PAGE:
Photo: Mapulehu Coast
Kaʻohele trained on the beach in Kainalu along Molokai’s south shore, not far from here, to earn the honor of representing his ahupuaʻa in the Makahiki competition. - Photo: Mikiʻala Pescaia

Read this article in ʻŌlelo Hawaiʻi

Kainalu was famous for its champion runners.

Each evening, the young men would gather for a footrace, training to decide who would represent them at the annual Makahiki competitions at Nāʻiwa. Chief Hulu was once a champion, and all the men in his family took a turn holding the title through the years, bringing great honor to Kainalu for having the fastest runners of Molokai.

But recent years produced no outstanding athletes, so the evening training races became more important than ever.

Chief Hulu had only one child, a son, Kaʻohele, who was born under a Mahealani moon, and a double night rainbow. The omens foretold a great destiny, and so as a child, there was great expectation.

Kaʻohele was raised to know how to fish and farm, and many of the trades of the people, in order to best lead one day. Though he was obedient and hard working, humble and kind, and excelled at all the trades of livelihood, the boy was a slow runner, and in the races, often came in last.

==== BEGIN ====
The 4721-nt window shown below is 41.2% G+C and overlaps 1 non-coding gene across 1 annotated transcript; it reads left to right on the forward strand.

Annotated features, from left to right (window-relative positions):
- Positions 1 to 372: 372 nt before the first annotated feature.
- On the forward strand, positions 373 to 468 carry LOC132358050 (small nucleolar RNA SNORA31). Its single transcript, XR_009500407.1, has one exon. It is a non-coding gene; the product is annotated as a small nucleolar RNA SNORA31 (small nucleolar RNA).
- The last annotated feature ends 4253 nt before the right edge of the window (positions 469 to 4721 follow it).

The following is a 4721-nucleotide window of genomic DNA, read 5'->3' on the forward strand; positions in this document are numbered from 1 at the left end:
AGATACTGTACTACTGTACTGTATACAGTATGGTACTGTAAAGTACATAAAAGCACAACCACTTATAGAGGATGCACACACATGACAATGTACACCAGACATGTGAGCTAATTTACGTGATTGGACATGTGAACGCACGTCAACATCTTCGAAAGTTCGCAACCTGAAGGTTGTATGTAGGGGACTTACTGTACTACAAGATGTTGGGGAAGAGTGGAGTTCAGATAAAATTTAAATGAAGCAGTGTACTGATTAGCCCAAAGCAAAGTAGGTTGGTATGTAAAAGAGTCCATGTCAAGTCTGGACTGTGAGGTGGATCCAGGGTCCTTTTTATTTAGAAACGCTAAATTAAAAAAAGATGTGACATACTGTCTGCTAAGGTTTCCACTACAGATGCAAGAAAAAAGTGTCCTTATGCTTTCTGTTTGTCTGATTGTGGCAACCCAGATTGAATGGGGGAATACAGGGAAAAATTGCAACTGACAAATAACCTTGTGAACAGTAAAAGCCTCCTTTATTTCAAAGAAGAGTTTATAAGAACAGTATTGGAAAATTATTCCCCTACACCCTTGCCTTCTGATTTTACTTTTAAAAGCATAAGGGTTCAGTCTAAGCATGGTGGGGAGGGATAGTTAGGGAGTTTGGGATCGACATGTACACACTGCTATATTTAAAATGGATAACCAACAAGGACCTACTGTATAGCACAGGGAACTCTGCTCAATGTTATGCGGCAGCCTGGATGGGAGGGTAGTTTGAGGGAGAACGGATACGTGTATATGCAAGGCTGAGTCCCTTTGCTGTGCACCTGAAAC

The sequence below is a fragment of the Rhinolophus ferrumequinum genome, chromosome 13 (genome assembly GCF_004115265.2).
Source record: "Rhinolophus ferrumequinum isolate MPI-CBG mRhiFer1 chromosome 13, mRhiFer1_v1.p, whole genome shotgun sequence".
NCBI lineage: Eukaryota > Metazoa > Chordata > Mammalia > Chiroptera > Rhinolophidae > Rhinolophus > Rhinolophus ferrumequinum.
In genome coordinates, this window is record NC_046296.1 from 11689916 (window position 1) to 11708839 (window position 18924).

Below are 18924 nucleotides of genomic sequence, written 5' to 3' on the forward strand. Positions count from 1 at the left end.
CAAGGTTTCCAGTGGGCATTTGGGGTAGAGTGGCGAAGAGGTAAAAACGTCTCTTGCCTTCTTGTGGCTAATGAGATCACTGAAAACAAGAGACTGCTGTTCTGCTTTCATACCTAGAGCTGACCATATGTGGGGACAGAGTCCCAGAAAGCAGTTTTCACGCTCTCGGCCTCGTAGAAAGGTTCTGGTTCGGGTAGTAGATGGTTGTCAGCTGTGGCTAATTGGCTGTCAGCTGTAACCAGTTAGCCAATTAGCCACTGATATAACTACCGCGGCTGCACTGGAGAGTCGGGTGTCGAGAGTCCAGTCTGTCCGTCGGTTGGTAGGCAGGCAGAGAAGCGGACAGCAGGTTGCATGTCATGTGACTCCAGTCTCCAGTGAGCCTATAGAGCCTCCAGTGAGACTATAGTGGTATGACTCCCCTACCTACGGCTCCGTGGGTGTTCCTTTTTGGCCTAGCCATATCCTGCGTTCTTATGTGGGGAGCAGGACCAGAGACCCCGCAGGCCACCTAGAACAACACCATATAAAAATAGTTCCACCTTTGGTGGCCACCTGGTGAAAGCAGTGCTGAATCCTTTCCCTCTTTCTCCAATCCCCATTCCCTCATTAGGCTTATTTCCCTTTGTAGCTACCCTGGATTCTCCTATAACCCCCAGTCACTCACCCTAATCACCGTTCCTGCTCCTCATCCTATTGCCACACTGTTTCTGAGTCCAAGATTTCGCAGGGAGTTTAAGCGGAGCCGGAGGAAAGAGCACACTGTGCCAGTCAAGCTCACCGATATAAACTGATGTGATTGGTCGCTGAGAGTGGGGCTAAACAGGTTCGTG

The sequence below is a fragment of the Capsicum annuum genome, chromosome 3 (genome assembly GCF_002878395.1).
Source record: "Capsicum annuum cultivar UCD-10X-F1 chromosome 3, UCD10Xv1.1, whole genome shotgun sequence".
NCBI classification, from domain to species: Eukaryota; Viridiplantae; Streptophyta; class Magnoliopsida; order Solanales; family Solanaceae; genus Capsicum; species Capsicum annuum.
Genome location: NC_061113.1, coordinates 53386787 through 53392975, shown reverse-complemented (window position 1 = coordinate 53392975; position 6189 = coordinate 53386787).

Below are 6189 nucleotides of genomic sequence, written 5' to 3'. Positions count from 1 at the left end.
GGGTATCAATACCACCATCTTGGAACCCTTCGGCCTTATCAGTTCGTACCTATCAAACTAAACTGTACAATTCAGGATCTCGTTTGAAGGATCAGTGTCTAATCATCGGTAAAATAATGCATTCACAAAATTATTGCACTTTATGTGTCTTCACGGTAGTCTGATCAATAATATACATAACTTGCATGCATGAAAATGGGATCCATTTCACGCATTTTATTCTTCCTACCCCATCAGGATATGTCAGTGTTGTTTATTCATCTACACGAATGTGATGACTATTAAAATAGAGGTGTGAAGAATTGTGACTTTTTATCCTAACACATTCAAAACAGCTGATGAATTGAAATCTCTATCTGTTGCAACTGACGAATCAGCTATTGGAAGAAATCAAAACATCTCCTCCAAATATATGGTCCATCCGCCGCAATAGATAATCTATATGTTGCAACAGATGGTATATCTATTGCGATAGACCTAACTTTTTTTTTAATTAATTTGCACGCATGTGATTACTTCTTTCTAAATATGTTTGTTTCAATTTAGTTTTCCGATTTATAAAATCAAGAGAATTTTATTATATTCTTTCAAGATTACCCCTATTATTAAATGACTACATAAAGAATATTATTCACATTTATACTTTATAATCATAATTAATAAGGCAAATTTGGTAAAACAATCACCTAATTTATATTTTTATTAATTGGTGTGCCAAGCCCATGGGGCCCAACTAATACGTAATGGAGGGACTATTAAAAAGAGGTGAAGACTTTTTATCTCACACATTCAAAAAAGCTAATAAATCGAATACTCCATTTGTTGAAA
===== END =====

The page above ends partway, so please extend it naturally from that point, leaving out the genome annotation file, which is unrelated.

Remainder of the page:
The other men of the village would tease Chief Hulu, if he was sure to be the father of such a slow boy. Chief Hulu considered sending the boy away to Maui to escape the ridicule and shame.

Kaʻohele wanted nothing more than to make his father proud and his mother saw how sad this situation made him. She did not want her son to be sent away. She had an idea.

At night, she woke Kaʻohele and took him to the beach, and by the light of the moon, taught him how to run in the sand, control his breathing, and memorize every rock and coral in his path until he could run the course without moonlight. Finally, he was ready.

The next evening, the pū sounded and the young men gathered for their race. As Kaʻohele made his way to the line, his father caught sight of him and fiercely barked at him to get back home, but everyone was looking and his wife gently put her hand on his arm, and said, please, give him a chance.

The race started just then, and Kaʻohele had a perfect stride, swift and effortless. He was first from the start and no one came close to him. The crowd erupted in cheers and his father couldn’t believe his eyes. Kaʻohele exclaimed, “ʻAkahi oʻu ʻoi hā! This victory is for you father.”

Kaʻohele will go on to be the most famous runner of Molokai by being victorious at the Makahiki competitions that year and being recruited to serve and protect the highest of chiefs and heiau on the island. Many places today are named for him as the stories live on of his wit, his strength, his speed and his accomplishments.

ʻO Kaʻohele ʻoi hā!